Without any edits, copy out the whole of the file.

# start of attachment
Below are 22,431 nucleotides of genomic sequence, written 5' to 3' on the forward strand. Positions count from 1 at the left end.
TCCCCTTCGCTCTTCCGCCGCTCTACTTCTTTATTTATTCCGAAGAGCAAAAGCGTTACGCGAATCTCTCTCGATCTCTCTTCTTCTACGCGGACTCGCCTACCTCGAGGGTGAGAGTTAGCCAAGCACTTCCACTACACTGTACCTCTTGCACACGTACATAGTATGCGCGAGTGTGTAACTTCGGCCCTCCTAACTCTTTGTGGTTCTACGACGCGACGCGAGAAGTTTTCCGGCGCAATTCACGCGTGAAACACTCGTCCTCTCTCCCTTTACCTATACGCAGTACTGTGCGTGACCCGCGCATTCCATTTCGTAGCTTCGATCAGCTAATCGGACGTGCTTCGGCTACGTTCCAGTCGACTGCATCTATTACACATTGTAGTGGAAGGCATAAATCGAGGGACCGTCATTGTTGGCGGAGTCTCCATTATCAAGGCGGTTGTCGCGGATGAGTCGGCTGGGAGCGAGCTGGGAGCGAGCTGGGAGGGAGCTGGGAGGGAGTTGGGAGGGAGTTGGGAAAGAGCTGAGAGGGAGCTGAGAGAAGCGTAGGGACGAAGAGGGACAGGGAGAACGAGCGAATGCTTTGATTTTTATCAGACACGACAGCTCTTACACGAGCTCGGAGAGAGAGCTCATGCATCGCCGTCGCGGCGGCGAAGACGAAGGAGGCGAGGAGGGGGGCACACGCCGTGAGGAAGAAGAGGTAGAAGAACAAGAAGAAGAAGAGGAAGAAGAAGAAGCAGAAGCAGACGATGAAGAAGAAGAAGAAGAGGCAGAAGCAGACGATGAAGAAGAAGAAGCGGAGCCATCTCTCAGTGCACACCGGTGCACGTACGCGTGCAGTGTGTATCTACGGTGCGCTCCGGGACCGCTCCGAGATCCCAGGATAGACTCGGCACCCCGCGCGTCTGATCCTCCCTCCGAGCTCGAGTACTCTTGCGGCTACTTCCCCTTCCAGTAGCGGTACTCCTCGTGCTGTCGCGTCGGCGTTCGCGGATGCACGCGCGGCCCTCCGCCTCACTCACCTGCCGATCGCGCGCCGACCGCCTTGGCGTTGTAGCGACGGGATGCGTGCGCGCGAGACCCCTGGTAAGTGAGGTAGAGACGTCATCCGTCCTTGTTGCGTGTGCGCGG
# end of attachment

Below are 22,431 nucleotides of genomic sequence, written 5' to 3' on the forward strand. Positions count from 1 at the left end.
TCCCCTTCGCTCTTCCGCCGCTCTACTTCTTTATTTATTCCGAAGAGCAAAAGCGTTACGCGAATCTCTCTCGATCTCTCTTCTTCTACGCGGACTCGCCTACCTCGAGGGTGAGAGTTAGCCAAGCACTTCCACTACACTGTACCTCTTGCACACGTACATAGTATGCGCGAGTGTGTAACTTCGGCCCTCCTAACTCTTTGTGGTTCTACGACGCGACGCGAGAAGTTTTCCGGCGCAATTCACGCGTGAAACACTCGTCCTCTCTCCCTTTACCTATACGCAGTACTGTGCGTGACCCGCGCATTCCATTTCGTAGCTTCGATCAGCTAATCGGACGTGCTTCGGCTACGTTCCAGTCGACTGCATCTATTACACATTGTAGTGGAAGGCATAAATCGAGGGACCGTCATTGTTGGCGGAGTCTCCATTATCAAGGCGGTTGTCGCGGATGAGTCGGCTGGGAGCGAGCTGGGAGCGAGCTGGGAGGGAGCTGGGAGGGAGTTGGGAGGGAGTTGGGAAAGAGCTGAGAGGGAGCTGAGAGAAGCGTAGGGACGAAGAGGGACAGGGAGAACGAGCGAATGCTTTGATTTTTATCAGACACGACAGCTCTTACACGAGCTCGGAGAGAGAGCTCATGCATCGCCGTCGCGGCGGCGAAGACGAAGGAGGCGAGGAGGGGGGCACACGCCGTGAGGAAGAAGAGGTAGAAGAACAAGAAGAAGAAGAGGAAGAAGAAGAAGCAGAAGCAGACGATGAAGAAGAAGAAGAAGAGGCAGAAGCAGACGATGAAGAAGAAGAAGCGGAGCCATCTCTCAGTGCACACCGGTGCACGTACGCGTGCAGTGTGTATCTACGGTGCGCTCCGGGACCGCTCCGAGATCCCAGGATAGACTCGGCACCCCGCGCGTCTGATCCTCCCTCCGAGCTCGAGTACTCTTGCGGCTACTTCCCCTTCCAGTAGCGGTACTCCTCGTGCTGTCGCGTCGGCGTTCGCGGATGCACGCGCGGCCCTCCGCCTCACTCACCTGCCGATCGCGCGCCGACCGCCTTGGCGTTGTAGCGACGGGATGCGTGCGCGCGAGACCCCTGGTAAGTGAGGTAGAGACGTCATCCGTCCTTGTTGCGTGTGCGCGG